By Caitlynn Stone and Maria Pia Apestegui, High School Students at Laurel Springs School
As the world becomes globalized, we begin to share more than just media and information -- we also begin to share food. Long gone are the days where meals were determined by what was grown locally. In modern days, we can eat anything that we want, whenever we want. The versatility is certainly an advantage to everyone; however, it comes with a price, one that many people don't think about when buying imported or non-local foods. Many people don't realize it, but the transportation of food negatively affects the environment.
This weekend, we are representing Laurel Springs High School at the EF Global Student Leaders Summit in Costa Rica along with fellow classmates. In preparation for the summit, we took part in the Glocal Challenge, an assignment for student leaders to identify a local issue and offer plausible implementable solutions by researching the issue globally. Interestingly, we go to an online school, so it was challenging to find an issue that is experienced worldwide, a problem which affects not only a select few areas, but most of the world. However, we learned that food transportation is something that affects us all locally and globally, no matter where we live.
As we continued our research, we learned that the farther away the source of the food is the more it has to travel either through truck, ship, or plane -- all methods of transportation run by fossil fuels and highly damaging to the environment. The globalization of food is not a mistake, rather, an achievement. Never before have we had so many options on what to eat. Now that we have tasted this diversity, it is understandable that we wouldn't want to or feel reluctant to give it up, even if it for the sake of the environment.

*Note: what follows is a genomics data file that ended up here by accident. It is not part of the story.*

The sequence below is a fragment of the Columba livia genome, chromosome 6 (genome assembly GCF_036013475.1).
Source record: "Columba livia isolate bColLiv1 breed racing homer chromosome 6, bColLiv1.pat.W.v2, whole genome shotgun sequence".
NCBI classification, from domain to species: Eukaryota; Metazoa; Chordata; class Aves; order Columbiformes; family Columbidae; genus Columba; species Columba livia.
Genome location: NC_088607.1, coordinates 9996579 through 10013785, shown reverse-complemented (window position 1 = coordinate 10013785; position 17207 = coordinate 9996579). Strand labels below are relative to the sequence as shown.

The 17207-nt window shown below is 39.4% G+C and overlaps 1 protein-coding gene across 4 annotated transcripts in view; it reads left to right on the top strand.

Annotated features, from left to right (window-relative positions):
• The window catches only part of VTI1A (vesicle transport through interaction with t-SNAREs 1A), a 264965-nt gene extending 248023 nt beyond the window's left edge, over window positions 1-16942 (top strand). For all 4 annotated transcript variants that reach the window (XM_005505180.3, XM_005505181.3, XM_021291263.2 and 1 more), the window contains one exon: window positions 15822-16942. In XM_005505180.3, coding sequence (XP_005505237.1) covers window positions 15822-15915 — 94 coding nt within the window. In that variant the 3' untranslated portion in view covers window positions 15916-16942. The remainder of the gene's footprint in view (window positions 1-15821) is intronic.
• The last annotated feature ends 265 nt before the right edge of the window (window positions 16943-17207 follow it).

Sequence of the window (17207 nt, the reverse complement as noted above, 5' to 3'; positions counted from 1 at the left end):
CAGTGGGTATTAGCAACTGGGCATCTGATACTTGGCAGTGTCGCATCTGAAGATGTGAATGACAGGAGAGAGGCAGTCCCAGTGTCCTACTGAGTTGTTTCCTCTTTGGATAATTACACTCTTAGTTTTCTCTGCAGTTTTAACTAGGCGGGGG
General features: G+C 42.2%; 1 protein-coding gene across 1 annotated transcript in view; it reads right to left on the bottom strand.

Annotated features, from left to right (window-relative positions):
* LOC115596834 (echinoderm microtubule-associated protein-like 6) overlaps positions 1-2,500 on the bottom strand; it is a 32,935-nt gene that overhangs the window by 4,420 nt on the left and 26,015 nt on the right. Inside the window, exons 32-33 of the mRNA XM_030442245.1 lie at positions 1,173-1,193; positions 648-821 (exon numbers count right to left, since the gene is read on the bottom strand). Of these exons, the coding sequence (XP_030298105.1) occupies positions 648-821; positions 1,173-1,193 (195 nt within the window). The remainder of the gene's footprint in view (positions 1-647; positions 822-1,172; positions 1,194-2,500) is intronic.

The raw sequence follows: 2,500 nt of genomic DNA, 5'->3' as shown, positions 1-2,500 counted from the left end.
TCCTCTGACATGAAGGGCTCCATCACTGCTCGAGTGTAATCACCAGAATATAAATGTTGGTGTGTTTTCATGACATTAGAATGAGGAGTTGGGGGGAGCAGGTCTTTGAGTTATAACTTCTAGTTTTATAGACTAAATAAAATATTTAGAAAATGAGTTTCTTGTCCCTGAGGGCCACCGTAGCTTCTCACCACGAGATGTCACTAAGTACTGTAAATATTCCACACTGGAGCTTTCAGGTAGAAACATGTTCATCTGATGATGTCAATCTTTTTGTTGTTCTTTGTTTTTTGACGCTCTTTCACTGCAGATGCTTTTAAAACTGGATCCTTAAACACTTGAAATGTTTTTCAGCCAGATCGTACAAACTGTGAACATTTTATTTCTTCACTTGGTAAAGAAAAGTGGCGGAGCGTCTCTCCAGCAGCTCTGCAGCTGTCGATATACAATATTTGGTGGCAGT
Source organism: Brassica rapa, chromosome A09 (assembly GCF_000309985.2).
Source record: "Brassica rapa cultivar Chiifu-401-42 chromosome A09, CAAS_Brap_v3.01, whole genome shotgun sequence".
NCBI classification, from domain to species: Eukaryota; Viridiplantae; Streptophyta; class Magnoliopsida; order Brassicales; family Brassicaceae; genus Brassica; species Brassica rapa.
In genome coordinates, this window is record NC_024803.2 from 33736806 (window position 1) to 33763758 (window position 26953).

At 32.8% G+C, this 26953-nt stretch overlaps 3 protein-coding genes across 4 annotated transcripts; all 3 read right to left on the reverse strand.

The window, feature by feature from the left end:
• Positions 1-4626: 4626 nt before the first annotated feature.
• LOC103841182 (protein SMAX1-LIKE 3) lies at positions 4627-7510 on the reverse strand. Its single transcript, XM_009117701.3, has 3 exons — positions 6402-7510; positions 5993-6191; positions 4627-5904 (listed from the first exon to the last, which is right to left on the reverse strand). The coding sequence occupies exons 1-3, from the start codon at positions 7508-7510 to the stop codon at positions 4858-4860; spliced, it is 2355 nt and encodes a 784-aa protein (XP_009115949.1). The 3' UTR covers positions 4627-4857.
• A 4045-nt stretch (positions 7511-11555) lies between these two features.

The truth is, however, that we don't have to give up the globalization of food in order to protect the environment. The distance traveled by the food isn't the problem; it is how the food travels these distances. That is to say, in order to maintain the global food market, we simply need to find a more eco-friendly method of transporting our food. Is there such a method? An eco-friendly way that food could travel across land and sea from farm to consumer? Actually, there is!
A similar circumstance came about before for water, gas, and sewage transport. Years ago, these were transported mainly through trucks and other fossil fuel using transport. In more recent times, however, these have been transported mainly through underground pipes, which are cheaper and more environmentally friendly.
Inspired by this solution, we created an idea we're calling Food Tubes. Food Tubes would come to be an underground pipe network which would transport our food through electrically propelled food capsules from farms to processing companies to supermarkets. It would be able to transport food via pipelines across land and sea in a cheap and eco-friendly manner. Unlike other methods of transportation, its delivery would not depend on weather conditions since everything occurs underground. With this system, it would be possible to remove a large quantity of trucks, ships, and cargo planes from use and would greatly reduce our transport-related greenhouse gas emissions.
However, Food Tubes is not a type of solution which can be implemented easily. It requires great initial investment. While this initial investment pays off in the long run, its initial cost hampers its implementation. In order to meet the necessary costs and needs for Food Tubes, we would need monetary support from a large company or the government. This is not an easy task, and to reach out to these large groups requires a huge amount of public support.
One of the challenges we are tackling at the summit is related to food. We look forward to continuing this conversation and sharing our newly gained knowledge about how we can all work to improve our environment.
All of us traveling to Costa Rica are excited to experience a new culture and share our ideas with students from around the world through EF's Summit! Follow us on Twitter at #EFSummit or on Facebook at www.Facebook.com/EFSummit.
About the Global Student Leaders Summit Series
This post is part of a series produced by The Huffington Post and EF Education First, in recognition of the 2013 EF Global Student Leaders Summit in Costa Rica (April 20 and 21). Each year, the EF Global Student Leaders Summit brings together hundreds of high school students and teachers from around the world for experiential learning tours and a leadership and innovation conference to help the next generation of leaders understand and solve critical global issues. For more information on EF Education First, click here.